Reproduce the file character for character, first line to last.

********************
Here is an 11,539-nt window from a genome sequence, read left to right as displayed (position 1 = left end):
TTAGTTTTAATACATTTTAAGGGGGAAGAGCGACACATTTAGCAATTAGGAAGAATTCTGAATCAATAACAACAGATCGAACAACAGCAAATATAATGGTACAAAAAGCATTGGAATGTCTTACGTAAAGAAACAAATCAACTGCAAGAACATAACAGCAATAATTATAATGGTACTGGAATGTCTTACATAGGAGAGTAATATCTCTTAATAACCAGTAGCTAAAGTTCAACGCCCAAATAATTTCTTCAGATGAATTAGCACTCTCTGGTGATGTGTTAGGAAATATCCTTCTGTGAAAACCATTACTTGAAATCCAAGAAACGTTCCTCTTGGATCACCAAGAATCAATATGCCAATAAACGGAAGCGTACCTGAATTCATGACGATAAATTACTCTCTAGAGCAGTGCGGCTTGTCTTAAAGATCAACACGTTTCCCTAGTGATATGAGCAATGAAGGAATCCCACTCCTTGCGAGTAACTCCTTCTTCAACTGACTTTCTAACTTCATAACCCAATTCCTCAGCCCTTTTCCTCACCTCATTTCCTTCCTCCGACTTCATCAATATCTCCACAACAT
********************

Here is an 11,539-nt window from a genome sequence, read left to right as displayed (position 1 = left end):
TTAGTTTTAATACATTTTAAGGGGGAAGAGCGACACATTTAGCAATTAGGAAGAATTCTGAATCAATAACAACAGATCGAACAACAGCAAATATAATGGTACAAAAAGCATTGGAATGTCTTACGTAAAGAAACAAATCAACTGCAAGAACATAACAGCAATAATTATAATGGTACTGGAATGTCTTACATAGGAGAGTAATATCTCTTAATAACCAGTAGCTAAAGTTCAACGCCCAAATAATTTCTTCAGATGAATTAGCACTCTCTGGTGATGTGTTAGGAAATATCCTTCTGTGAAAACCATTACTTGAAATCCAAGAAACGTTCCTCTTGGATCACCAAGAATCAATATGCCAATAAACGGAAGCGTACCTGAATTCATGACGATAAATTACTCTCTAGAGCAGTGCGGCTTGTCTTAAAGATCAACACGTTTCCCTAGTGATATGAGCAATGAAGGAATCCCACTCCTTGCGAGTAACTCCTTCTTCAACTGACTTTCTAACTTCATAACCCAATTCCTCAGCCCTTTTCCTCACCTCATTTCCTTCCTCCGACTTCATCAATATCTCCACAACAT